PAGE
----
It is a general object of the present invention to provide an arc fault detection system and method which reliably detects arc fault conditions which may be ignored by conventional circuit interrupters.
Another object of the invention is to provide an arc fault detection system which overcomes the above-noted problems, yet is relatively simple and yet highly reliable in operation.
Other and further objects and advantages of the invention will be apparent to those skilled in the art from the present specification taken with the accompanying drawings and appended claims.
In accordance with one aspect of the invention, there is provided a zone arc fault detection system for detecting arcing faults in a defined zone of an electrical circuit, such as an aircraft circuit, comprising a pair of substantially identical parallel insulated conductors for each zone in which arcing is to be detected, thereby defining a detection zone comprising the length of said parallel conductors between end points where the two conductors are coupled together, a current sensor operatively associated with each said pair of parallel conductors, said current sensor and said conductors being respectively configured and arranged such that the current sensor produces a signal representative of a difference in current between the two conductors.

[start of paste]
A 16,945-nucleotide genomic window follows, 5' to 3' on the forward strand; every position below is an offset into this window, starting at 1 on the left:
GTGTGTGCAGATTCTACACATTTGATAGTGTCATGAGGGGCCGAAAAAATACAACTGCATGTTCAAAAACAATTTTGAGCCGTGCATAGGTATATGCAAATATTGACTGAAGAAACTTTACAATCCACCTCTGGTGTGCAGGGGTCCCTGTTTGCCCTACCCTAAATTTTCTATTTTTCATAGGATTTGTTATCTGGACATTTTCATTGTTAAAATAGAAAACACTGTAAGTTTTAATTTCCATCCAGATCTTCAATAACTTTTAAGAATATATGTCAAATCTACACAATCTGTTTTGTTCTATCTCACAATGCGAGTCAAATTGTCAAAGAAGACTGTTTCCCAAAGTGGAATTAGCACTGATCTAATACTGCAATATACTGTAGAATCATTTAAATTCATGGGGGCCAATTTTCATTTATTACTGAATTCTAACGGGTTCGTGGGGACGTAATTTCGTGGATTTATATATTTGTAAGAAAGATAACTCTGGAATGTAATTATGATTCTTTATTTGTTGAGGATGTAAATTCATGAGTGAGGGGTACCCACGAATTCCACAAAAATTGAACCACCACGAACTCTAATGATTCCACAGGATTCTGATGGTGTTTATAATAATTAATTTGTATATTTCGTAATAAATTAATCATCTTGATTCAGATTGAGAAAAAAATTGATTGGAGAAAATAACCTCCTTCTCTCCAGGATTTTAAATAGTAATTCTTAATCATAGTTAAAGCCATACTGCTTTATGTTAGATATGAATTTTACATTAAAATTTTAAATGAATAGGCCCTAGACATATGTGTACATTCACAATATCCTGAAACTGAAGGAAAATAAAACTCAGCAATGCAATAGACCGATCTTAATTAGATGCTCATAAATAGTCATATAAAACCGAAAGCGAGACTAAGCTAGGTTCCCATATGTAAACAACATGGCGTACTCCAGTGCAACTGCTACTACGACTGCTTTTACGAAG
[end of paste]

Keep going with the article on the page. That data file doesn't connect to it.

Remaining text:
In the drawings:
FIGS. 1 and 2 are circuit schematics illustrating arc fault protection for series and parallel arcs respectively, in accordance with embodiments of the invention;
FIG. 3 shows one embodiment of a differential current sensor;
FIG. 4 is a circuit schematic of an embodiment of the invention for accommodating tapped loads; and
FIGS. 5, 6 and 7 illustrate alternate types of differential current sensors.
This invention is an adaptation of one form of the “Differential Phase Arc Detection Method” described in the inventor's prior U.S. Pat. No. 5,986,860. What was disclosed in the patent was a method of detecting series arcing and some parallel arcing including splitting the current into two paths and a unique manner of using a current transformer.
Referring to FIGS. 1 and 2, the method described herein involves first spliting the line or phase current from a source 24 having a circuit breaker 26 into two identical wires e.g., 20, 22 over the length or zone in which arc detection is desired. The two wires each carry essentially half of the total phase current under normal operating conditions. The operating principle is that an electrical load 25 draws equal currents from the two wires (bifurcated wires) unless a fault occurs. Most wire fault modes have been found to generate measurable differences in current magnitude in the two wires.